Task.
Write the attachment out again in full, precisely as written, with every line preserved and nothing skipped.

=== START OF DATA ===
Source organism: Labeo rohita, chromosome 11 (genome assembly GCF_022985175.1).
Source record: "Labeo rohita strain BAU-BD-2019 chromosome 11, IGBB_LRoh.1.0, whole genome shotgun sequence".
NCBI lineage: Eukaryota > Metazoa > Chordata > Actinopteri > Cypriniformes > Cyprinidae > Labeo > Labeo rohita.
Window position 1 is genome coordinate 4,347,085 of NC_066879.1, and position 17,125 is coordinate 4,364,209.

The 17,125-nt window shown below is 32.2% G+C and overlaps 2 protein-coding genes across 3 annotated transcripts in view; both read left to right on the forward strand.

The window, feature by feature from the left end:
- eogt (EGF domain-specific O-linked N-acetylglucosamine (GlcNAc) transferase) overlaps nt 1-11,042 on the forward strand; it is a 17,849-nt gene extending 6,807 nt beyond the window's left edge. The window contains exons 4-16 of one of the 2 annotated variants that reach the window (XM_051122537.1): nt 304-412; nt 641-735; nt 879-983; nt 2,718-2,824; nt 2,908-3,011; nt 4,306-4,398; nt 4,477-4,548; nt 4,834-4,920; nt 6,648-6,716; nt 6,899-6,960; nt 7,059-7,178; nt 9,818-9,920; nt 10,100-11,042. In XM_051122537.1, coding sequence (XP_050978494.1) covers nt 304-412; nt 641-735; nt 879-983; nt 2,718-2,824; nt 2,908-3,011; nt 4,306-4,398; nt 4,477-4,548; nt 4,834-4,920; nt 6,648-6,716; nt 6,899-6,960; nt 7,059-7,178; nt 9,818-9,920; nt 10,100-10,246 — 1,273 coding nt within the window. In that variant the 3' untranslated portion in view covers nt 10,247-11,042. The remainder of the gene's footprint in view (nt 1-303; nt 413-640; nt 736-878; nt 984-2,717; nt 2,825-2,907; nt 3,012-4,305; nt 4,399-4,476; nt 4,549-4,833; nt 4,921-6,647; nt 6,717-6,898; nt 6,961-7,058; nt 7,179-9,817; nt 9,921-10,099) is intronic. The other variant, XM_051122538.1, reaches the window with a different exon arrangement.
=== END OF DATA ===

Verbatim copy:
Source organism: Labeo rohita, chromosome 11 (genome assembly GCF_022985175.1).
Source record: "Labeo rohita strain BAU-BD-2019 chromosome 11, IGBB_LRoh.1.0, whole genome shotgun sequence".
NCBI lineage: Eukaryota > Metazoa > Chordata > Actinopteri > Cypriniformes > Cyprinidae > Labeo > Labeo rohita.
Window position 1 is genome coordinate 4,347,085 of NC_066879.1, and position 17,125 is coordinate 4,364,209.

The 17,125-nt window shown below is 32.2% G+C and overlaps 2 protein-coding genes across 3 annotated transcripts in view; both read left to right on the forward strand.

The window, feature by feature from the left end:
- eogt (EGF domain-specific O-linked N-acetylglucosamine (GlcNAc) transferase) overlaps nt 1-11,042 on the forward strand; it is a 17,849-nt gene extending 6,807 nt beyond the window's left edge. The window contains exons 4-16 of one of the 2 annotated variants that reach the window (XM_051122537.1): nt 304-412; nt 641-735; nt 879-983; nt 2,718-2,824; nt 2,908-3,011; nt 4,306-4,398; nt 4,477-4,548; nt 4,834-4,920; nt 6,648-6,716; nt 6,899-6,960; nt 7,059-7,178; nt 9,818-9,920; nt 10,100-11,042. In XM_051122537.1, coding sequence (XP_050978494.1) covers nt 304-412; nt 641-735; nt 879-983; nt 2,718-2,824; nt 2,908-3,011; nt 4,306-4,398; nt 4,477-4,548; nt 4,834-4,920; nt 6,648-6,716; nt 6,899-6,960; nt 7,059-7,178; nt 9,818-9,920; nt 10,100-10,246 — 1,273 coding nt within the window. In that variant the 3' untranslated portion in view covers nt 10,247-11,042. The remainder of the gene's footprint in view (nt 1-303; nt 413-640; nt 736-878; nt 984-2,717; nt 2,825-2,907; nt 3,012-4,305; nt 4,399-4,476; nt 4,549-4,833; nt 4,921-6,647; nt 6,717-6,898; nt 6,961-7,058; nt 7,179-9,817; nt 9,921-10,099) is intronic. The other variant, XM_051122538.1, reaches the window with a different exon arrangement.